The adults should support the youth leadership and back them up, and take "failures" and help the youth turn them into "opportunities for improvement". I would be talking to the committee & CoR about having the SA take a leave of absence for a while or at least talking to him about what behaviors will not be tolerated. What he did IS ABUSE!

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Thanks again for the replies:

 

acco40,

You are correct, I never judge a scout by what he wears or how he wears it. This boy (the one who missed Lunch, aka "the punk") is one of the best scouts I have had in the 7 years that I've been in Boy Scouting. I have renamed him "Mr. Someone". If a leader says, "Someone needs to pick this up" he is the first one to stand up to do it. He goes over and above what any other Scout in the Troop does to be polite, kind, and helpful. Basically this Scout exemplifies what a Scout is.

 

MaScout,

I agree with what you say... The problem is this ASM's wife is the Committee Chair and was present during the follow-up discussions and feels that her husband was totally disrespected by these Scouts.

 

Not an easy situation. As has been said, "I love this scouting stuff", but sometimes I hate having to deal with the adults; kids are much easier to deal with...

 

ASM59

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I think we are all in agreement about how the adult should have acted in this situation. At this point, from what I hear, you may also want to try to come up with ways to keep the JASM involved, since he seems like he would be a good person to have involved. My suggestion on doing this would be that you appeal to his sense of duty, and show him how he is benifiting all of the other scouts by staying involved, and without him there there would be absolutly no chance of the Youth Leaders having any power, or something to that effect.

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A couple of years back a ASM in OJ's Troop yelled at him in the dinning hall for something.

It turned out that this was the very rare occasions when OJ wasn't guilty. Yes strange things do happen!!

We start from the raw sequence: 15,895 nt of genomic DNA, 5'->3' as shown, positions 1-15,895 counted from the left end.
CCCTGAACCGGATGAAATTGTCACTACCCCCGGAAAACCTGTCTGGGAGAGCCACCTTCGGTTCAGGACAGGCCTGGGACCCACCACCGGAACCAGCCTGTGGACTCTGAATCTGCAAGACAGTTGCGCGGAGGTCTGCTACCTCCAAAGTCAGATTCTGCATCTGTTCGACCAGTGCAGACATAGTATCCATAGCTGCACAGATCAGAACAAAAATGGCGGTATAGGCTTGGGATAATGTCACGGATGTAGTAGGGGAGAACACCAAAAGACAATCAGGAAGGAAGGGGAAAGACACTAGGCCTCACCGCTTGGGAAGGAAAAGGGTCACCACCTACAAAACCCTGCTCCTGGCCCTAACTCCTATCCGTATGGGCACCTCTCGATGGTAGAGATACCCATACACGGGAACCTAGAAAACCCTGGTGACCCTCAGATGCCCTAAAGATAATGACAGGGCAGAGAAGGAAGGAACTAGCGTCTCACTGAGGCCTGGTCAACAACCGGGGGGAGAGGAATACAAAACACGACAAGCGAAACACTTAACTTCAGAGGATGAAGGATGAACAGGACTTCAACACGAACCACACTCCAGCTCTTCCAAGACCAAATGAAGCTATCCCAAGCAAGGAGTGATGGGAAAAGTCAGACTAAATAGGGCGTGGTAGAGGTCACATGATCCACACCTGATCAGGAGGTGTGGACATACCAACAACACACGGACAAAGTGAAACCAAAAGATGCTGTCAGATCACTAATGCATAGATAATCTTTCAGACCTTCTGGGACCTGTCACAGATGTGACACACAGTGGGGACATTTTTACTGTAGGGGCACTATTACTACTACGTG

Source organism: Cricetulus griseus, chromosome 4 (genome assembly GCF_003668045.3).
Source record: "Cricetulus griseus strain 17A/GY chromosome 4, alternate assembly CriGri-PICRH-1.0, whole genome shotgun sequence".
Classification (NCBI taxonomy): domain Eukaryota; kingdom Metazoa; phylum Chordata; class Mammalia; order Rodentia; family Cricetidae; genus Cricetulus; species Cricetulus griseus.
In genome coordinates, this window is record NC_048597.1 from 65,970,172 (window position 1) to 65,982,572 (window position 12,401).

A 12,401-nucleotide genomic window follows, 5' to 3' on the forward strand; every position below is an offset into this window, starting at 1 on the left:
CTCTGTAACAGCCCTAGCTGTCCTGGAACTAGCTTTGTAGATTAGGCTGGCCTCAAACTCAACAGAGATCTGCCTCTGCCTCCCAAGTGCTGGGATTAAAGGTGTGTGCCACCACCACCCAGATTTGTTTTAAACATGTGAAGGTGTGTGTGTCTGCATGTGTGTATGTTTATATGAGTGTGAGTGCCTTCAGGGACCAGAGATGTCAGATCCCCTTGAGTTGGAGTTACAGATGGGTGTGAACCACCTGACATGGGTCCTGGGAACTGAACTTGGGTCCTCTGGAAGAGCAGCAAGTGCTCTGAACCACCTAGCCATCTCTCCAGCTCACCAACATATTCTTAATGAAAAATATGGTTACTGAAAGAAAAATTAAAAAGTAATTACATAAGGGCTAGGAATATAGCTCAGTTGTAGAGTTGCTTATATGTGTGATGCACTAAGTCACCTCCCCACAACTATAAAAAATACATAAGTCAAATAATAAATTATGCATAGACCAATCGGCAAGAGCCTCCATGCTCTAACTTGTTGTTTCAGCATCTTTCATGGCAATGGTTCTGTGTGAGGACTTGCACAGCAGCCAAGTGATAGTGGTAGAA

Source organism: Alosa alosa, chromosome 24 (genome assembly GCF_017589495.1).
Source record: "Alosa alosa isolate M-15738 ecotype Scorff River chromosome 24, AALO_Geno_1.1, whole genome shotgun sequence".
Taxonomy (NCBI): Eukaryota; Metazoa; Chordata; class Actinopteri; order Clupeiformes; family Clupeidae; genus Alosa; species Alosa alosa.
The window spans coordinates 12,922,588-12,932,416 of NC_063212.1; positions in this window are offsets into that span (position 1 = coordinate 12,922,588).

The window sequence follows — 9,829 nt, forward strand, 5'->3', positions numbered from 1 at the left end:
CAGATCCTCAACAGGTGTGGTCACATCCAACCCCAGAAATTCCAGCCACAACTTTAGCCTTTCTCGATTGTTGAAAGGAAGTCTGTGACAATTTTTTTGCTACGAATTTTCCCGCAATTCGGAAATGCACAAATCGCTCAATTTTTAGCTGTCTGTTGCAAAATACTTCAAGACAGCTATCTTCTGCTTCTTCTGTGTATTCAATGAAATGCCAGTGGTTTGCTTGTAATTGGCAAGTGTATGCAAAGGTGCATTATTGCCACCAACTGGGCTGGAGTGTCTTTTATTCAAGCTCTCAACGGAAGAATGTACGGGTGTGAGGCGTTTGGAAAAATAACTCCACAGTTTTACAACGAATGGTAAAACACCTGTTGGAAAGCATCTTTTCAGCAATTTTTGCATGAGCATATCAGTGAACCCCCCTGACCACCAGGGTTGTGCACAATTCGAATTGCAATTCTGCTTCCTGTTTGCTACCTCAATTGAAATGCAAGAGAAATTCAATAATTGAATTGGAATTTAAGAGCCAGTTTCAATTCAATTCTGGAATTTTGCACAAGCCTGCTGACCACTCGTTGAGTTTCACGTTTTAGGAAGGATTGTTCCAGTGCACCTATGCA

OJ, tried to be calm and inform this misguided person that he was wrong (OJ was SPL at the time.)

The ASM was sure he was right and gave OJ an ear full of how he should know better, and he should be setting a better example and went on and on.

I happen to know the ASM,, he isn't a bad fellow.

He is from someplace in West Virginia where kids are seen and not heard.

He seems to view any sort of reply from a Scout as the Scout sassing him. I think it's a cultural thing?

They never did resolve the problem whatever it was?

Sadly OJ has absolutely no respect for this man.

I have at times tried to point out some of the things that he is good at and good that he has done, but I get no place.

I'm OK with people not liking me. However I would hope that even those that like me might have a little respect for me.

If this other adult leader is a friend of your's?

I kind of feel that you owe it to him to let him know that he is making a big mistake.

You might want to be very careful and pick the right time and place.

Dealing with the 17 year old can be very hard.

OJ came home from camp very upset and the words he used to describe this fellow can't be posted in this forum!!

I really don't like him showing that sort of attitude and disrespect to any adult. But the guy was wrong.

What we do in "Boy Scout Land" is at times the real world scaled down to "Boy Size".

I tried to explain to OJ that even though the guy was wrong, he just didn't see it that way and sadly things like this will happen in life.

I went on to tell him that what happens next is really up to him.

He can choose to carry a grudge and be a pain about all this or he can choose to move on.

He choose to carry a grudge.

Things are getting better he now can say the fellows name without adding any sort of a description after it.

What we as individuals can learn from this sad situation is enormous.

Eamonn

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Standard Procedure

 

Name calling is out of bounds. It engages anger.

Always listen first, always. It makes you look smart.

Find out who were all of the parties involved and call them in one at a time. Only the facts, Mam., Sergeant Friday

Wait a few minutes to decide how much of a problem was created. (*minor by most standards)

Call the JASM in and tell him that lunch is lunch and snacks are for snacks and then tell him that he was thoughtful and did a better job than you could have ever done.

While the JASM is listening, tell the boys that the JASM was 100% correct and that you are now going off to think about it (meaning, fishing).

Go fishing and think about your actions.

At the next Troop formation let everyone know that the entire unit is expected to be present at all meals and the SPL will have a head count before leaving the campsite. (*This insures that you wont miss the meal either.)

Go fishing. Take a nap under a big shade tree. Cool showers are good also. Try to arrange your chair to face a cool breeze. These guys have had a tough year and they need you to be at your best. FB